Fermented Shark And 10 More Of The World's Stinkiest Foods (Slideshow)

Fermented Shark and 10 More of the World’s Stinkiest Foods

These foods, much appreciated in their countries of origin, are definitely a sensory challenge. (Photo: flickr/wrote)


Dried Fish

It's remarkable how unmistakable the smell of dried fish is to travelers and ex-pats who have spent some time in Asia. Dried fish, which is eaten as a snack in Korea, China, and other Asian countries, is a truly revolting smell, and it's difficult not to gag when you first encounter it. It smells as if the fish has been rotting away in a closed room for far, far too long, and it's definitely not a snack that many of us would gladly munch on, but that doesn't mean locals don't love them. (Photo: Flickr/alpha)


If there is any food famous for its putrid smell, it is durian, a tropical fruit that's soft in texture and tastes surprisingly good. Durian smells like a heap of garbage that has been drenched in gasoline. It's so famous for its hard-to-handle smell that it is actually banned on public transport in many places, including taxis in Thailand and trains in Singapore.


If you haven't noticed already, there are quite a few fermented foods on this list, and hákarl is another strong example. This delicacy, popular in Iceland, is rotten shark from Greenland that is gutted, fermented, and buried in sand in a shallow pit for up to five months before being dug out and hung to dry for another four or five months. Hákarl is said to emanate an overwhelming stench of ammonia and an intensely fishy odor. Celebrity chef and TV personality Anthony Bourdain said that hákarl is "the single worst, most disgusting and terrible tasting thing" he had ever eaten. (Photo Modified: flickr/jerick parrone)


The headline on a recent article in the New York Times eloquently and aptly described this dish as "Korea's Fish Special: A Delicate Mix of Outhouse and Ammonia". Hongeo is a South Korean specialty that is made from fermented skate that reeks of ammonia and reminds many people of unclean public toilets and outhouses. (Photo Modified: flickr/republic of korea)


There is no way to prevent your stomach from churning at your first sniff of kimchi. This fermented cabbage dish is believed to have godlike powers in Korea, but it sure doesn't smell very heavenly; instead, it smells like food that has spoiled from being left out in the sun. Kimchi is eaten as a side dish with every meal in Korea and bears a spicy and somewhat sour taste, and it one of the easier dishes on our list to stomach.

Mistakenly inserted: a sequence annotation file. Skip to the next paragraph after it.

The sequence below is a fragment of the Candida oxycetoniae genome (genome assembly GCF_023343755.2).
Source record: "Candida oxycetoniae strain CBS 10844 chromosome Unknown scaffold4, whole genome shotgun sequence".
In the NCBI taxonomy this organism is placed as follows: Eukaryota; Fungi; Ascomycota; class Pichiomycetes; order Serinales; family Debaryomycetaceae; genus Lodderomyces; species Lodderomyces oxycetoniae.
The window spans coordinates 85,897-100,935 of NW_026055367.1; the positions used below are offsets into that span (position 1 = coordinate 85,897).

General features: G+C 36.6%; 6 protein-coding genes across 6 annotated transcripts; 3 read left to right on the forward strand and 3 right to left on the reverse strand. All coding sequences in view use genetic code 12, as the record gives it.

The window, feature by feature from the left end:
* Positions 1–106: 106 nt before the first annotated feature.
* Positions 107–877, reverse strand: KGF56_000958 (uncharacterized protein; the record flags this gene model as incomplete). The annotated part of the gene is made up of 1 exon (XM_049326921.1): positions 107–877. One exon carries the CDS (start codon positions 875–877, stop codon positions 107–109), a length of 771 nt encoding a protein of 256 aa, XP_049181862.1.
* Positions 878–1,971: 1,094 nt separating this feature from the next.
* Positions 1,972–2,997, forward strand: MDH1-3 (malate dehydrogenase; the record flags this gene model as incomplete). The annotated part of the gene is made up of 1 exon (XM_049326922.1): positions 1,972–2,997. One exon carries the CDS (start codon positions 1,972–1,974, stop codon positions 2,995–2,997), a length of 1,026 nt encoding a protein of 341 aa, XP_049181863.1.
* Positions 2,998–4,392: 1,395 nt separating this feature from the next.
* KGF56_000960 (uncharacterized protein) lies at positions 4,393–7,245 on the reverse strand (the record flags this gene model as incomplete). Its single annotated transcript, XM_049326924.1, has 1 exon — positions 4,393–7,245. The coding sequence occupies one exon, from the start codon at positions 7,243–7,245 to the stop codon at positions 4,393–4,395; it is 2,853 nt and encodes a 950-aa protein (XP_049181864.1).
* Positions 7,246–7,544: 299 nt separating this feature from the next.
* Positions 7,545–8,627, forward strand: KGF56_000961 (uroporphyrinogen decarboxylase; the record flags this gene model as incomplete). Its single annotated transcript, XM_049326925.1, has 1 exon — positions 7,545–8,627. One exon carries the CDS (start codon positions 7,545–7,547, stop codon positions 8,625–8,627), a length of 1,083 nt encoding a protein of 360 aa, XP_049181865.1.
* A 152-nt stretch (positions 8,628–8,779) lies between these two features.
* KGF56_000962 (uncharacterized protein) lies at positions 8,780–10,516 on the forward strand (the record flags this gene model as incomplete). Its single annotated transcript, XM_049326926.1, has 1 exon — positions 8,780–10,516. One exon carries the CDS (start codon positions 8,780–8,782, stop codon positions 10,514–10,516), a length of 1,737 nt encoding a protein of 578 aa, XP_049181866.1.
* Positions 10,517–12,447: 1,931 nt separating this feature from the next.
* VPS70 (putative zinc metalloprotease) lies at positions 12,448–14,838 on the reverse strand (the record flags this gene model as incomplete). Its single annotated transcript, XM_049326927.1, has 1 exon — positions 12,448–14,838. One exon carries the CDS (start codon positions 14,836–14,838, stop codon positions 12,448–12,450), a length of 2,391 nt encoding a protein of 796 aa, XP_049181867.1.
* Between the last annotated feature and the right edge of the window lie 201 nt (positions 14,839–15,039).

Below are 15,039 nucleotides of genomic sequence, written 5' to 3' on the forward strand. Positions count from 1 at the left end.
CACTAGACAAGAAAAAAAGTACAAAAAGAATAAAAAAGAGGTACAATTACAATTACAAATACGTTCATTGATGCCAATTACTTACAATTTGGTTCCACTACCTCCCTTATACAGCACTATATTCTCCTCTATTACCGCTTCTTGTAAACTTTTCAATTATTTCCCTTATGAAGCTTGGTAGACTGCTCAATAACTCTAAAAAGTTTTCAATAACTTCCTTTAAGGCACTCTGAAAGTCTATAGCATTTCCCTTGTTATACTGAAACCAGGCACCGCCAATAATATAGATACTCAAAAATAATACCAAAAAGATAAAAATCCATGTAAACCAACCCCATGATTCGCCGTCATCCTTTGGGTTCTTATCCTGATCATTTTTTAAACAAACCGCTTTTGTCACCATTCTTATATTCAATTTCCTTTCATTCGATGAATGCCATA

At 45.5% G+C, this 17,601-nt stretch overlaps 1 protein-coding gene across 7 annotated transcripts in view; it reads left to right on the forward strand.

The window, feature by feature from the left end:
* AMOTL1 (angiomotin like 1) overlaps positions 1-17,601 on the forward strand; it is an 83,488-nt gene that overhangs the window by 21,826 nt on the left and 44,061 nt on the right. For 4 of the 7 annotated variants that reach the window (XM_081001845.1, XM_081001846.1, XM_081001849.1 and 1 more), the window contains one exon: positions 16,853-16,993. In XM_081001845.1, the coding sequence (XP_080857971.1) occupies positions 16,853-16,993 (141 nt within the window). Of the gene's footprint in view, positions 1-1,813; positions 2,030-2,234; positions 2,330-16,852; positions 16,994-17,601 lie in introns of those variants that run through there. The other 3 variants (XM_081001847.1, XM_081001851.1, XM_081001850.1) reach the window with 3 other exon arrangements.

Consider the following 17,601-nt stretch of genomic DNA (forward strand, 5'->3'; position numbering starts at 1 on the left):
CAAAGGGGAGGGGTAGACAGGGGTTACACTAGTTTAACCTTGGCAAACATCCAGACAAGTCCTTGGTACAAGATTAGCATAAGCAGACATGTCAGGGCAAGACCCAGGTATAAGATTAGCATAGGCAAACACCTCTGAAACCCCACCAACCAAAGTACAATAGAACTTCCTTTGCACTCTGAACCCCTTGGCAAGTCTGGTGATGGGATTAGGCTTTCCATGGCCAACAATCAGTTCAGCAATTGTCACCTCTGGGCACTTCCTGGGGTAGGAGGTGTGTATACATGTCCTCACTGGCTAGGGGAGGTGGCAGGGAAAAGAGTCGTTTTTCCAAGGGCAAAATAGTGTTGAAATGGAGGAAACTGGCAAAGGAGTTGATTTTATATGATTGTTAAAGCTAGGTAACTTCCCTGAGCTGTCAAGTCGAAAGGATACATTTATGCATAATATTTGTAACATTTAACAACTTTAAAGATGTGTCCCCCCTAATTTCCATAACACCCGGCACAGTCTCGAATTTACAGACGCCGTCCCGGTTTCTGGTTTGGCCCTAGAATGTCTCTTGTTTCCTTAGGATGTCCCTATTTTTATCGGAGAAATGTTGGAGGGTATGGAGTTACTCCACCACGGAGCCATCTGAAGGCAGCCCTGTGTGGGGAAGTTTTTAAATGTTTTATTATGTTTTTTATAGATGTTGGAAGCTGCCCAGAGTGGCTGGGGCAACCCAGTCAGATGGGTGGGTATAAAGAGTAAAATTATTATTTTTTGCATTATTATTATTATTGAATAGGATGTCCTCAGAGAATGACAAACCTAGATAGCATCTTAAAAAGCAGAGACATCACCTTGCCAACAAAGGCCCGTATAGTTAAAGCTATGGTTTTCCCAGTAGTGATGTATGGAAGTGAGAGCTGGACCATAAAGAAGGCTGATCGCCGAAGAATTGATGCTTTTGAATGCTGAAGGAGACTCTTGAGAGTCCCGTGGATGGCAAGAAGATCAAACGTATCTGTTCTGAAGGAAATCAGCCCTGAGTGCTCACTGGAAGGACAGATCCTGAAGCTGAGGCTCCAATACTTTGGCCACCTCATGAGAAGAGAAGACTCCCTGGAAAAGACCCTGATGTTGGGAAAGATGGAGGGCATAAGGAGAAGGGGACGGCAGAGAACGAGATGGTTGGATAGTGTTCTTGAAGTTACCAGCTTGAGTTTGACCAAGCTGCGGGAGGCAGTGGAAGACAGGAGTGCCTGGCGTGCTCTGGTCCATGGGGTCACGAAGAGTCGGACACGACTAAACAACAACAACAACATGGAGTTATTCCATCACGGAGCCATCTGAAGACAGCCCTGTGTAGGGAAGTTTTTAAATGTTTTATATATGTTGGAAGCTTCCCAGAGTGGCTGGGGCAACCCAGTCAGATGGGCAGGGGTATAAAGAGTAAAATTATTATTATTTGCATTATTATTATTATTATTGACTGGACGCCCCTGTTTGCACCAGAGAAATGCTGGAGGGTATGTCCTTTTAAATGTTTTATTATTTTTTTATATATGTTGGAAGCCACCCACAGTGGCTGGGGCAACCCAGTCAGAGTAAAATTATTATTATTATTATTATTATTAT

This Greenland specialty is one of the hardest to stomach for many reasons. Kiviak is made by stuffing fully-intact sea birds called auks into a seal skin, which is then sewn up and sealed over with grease and left to ferment for nearly seven months. Locals eat Kiviak through the winter as it is a traditional wintertime Inuit food in Greenland. 


Natto is a Japanese dish of fermented soybeans, which is a nice way of saying rotten soybeans. "Fermented" may sound slightly better, but it doesn't change the smell. Due to its fermentation process, Natto's smell has been likened to that of dirty gym socks, which doesn't whet many people's appetites. 


Some people may like the smell of fish, and others may not, but it's safe to say almost no one likes the smell of surströmming. Surströmming is Baltic Sea herring, very popular in Sweden (especially in Northern Sweden), that ferments for six months, resulting in the horrid smell of rotting fish (the recipe calls for just enough salt to keep the fish from actually rotting) that keeps surströmming first-timers at bay. (Photo: Flickr/erik forsberg)

Stinky Tofu

There's no sugarcoating it with this one; stinky tofu is exactly that: stinky. In fact, stinky tofu is so stinky that it is famous for being the only food Andrew Zimmern can't swallow. Stinky tofu, which has been playfully called the "blue cheese of tofu," is a fermented tofu dish that is popular in China, where it is both a street food snack and a stadium snack, and has a cult following in Taiwan. (Photo: Flickr/Gary Soup)


One more variety of dried fish, this one popular around Genoa, Nice, and some other parts of the Mediterranean, stockfish — cod from Scandinavia, dried to wood-like consistency — is notoriously stinky, especially as it soaks in running water to become soft enough to cook. One authority once recommended soaking it in a fountain in the garden to keep the stink out of the house. (Photo Modified: flickr/Enrico hell)